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Pet Custody and consideration of Pets in Family Court Proceedings

Aug 22, 2016

Carr & Co

Pet Custody and consideration of Pets in Family Court Proceedings

A family will generally consider their pet to be invaluable, but how does the Family Court attribute a value to a pet? How does the Family Court decide who gets to keep the beloved family pet in the event of a separation?

Property or persons? – Current Law in Australia

Pet Custody and consideration of Pets in Family Court ProceedingsMany spouses may consider the family pet to be a member of the family. Unfortunately the Family Court does not give the level of consideration to pets that some parties may desire.

There is no reference to animals in the Family Law Act 1975 (Cth) (“the Act”). Previous cases have, however, established that the Family Court should treat pets as property which is to be included in the property pool available for division between the parties. This means that pets will be considered in a similar way to any other household item that needs to be distributed fairly among the parties.

Under section 79 of the Act the Family Court has the power to make orders with respect to the property of the parties to a marriage. Therefore, given pets are regarded as property, this allows the Family Court to make orders about who will have ownership and possession of a pet.

The value of pets

The value attributed to a pet is generally quite low as, the court will consider the “market value” of the pet. It is likely that a fairly nominal value will be attributed to the pet in comparison to other assets.

There are, however, situations where a pet may be attributed a significant value, for example if it is a pedigree show dog/cat. In such circumstances, the parties may need to provide evidence to assist the Family Court in attributing an appropriate value to the pet (such as a sworn valuation).

Who will get to keep the pet?

If the parties to a relationship breakdown are in a dispute about who is to retain ownership of the family pet, the Family Court will consider the merit of each parties’ applications in a similar way to the way in which the Court would consider who is to retain a car or the family business.

If your Family Law matter involves the care of children, the Family Court is required to consider the “best interests” of the children as the paramount consideration. In doing so, the Family Court may award the possession and ownership of the family pet to the party who has the majority care of the children by consideration of the best interests of the children. This may give the children a sense of familiarity and stability following the breakdown of their parent’s relationship.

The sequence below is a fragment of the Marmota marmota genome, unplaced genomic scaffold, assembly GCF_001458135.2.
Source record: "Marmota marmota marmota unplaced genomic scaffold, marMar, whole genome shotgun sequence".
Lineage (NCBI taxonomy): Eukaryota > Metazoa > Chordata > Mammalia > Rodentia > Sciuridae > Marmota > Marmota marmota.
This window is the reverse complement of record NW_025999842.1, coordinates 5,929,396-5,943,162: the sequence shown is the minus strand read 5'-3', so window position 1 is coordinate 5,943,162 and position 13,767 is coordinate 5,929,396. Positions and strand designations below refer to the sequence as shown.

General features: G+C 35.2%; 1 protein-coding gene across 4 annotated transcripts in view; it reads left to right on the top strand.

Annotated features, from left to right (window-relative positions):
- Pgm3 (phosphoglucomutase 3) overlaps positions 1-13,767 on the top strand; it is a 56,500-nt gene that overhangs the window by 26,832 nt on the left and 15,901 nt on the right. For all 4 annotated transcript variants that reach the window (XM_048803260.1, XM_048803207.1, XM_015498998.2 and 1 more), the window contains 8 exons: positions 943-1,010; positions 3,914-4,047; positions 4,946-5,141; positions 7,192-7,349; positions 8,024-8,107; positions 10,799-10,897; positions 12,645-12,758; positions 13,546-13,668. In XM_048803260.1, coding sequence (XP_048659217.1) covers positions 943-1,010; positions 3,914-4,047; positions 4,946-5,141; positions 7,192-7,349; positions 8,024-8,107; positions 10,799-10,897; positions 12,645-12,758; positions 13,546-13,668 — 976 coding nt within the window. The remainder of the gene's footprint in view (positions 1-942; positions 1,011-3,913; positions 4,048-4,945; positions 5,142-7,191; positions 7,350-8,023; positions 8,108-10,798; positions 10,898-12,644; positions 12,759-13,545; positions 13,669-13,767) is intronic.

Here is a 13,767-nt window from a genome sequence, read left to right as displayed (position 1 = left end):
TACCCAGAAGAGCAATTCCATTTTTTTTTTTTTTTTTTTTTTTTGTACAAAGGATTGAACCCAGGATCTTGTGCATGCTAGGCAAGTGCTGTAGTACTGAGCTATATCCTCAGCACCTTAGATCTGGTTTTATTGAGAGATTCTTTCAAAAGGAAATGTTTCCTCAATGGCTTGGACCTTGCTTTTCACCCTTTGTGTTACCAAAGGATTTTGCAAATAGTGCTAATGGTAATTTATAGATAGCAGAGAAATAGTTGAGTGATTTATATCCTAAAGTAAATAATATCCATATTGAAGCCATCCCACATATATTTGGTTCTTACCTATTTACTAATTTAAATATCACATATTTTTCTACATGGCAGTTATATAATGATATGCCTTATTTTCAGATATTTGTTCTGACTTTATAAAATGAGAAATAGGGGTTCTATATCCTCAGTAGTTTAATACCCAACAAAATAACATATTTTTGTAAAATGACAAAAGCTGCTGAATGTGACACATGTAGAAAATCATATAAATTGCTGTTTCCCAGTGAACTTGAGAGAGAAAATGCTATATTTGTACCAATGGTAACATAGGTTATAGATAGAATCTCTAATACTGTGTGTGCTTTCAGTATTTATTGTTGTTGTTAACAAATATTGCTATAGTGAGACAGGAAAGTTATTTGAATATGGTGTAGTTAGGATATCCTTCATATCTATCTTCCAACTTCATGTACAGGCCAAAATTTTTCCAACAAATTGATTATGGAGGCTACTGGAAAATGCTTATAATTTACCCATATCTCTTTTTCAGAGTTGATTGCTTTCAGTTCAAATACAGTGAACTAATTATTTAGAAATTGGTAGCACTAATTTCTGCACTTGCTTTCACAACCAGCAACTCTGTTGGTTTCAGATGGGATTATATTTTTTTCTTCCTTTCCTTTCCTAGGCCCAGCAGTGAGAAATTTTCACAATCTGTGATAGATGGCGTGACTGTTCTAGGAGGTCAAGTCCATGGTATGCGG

In determining which party is to retain ownership of the family pet, the Family Court has commonly had regard to the following:

  • Which parties’ name the pet is registered in.
  • Which party undertakes the majority of the responsibilities involved in caring for the pet.
  • Which party has appropriate housing for the pet.

Can we share “custody” of the pet?

The Family Court can make orders for parties to effectively “share custody” of a pet. However, it is unlikely that the Family Court would make such orders unless agreed to by both parties.

Carr & Co have been involved in matters which required the drafting of lengthy orders regarding the ownership, possession and shared care of pets.

Movement towards “best interests”

As referred to above, in parenting cases the Family Court will consider the “best interests” of the children when determining which parent the children are to live with and how much time they are to spend with each party. There is some thought that the Family Court should attribute a similar level of consideration to who the family pet should live with.

In 2010, Switzerland held a referendum regarding a proposal by animal rights activists to appoint independent lawyers for pets subject to a “custody” dispute. Ultimately the Swiss population voted against the proposal. If the citizens had voted to implement the initiative each pet would have a lawyer to represent its’ “best interests” at taxpayers’ expense.

Although many people may think that their pet warrants consideration of the Family Court similar to the level attributed to the children, the issue becomes how would a Court actually consider the best interests of a pet?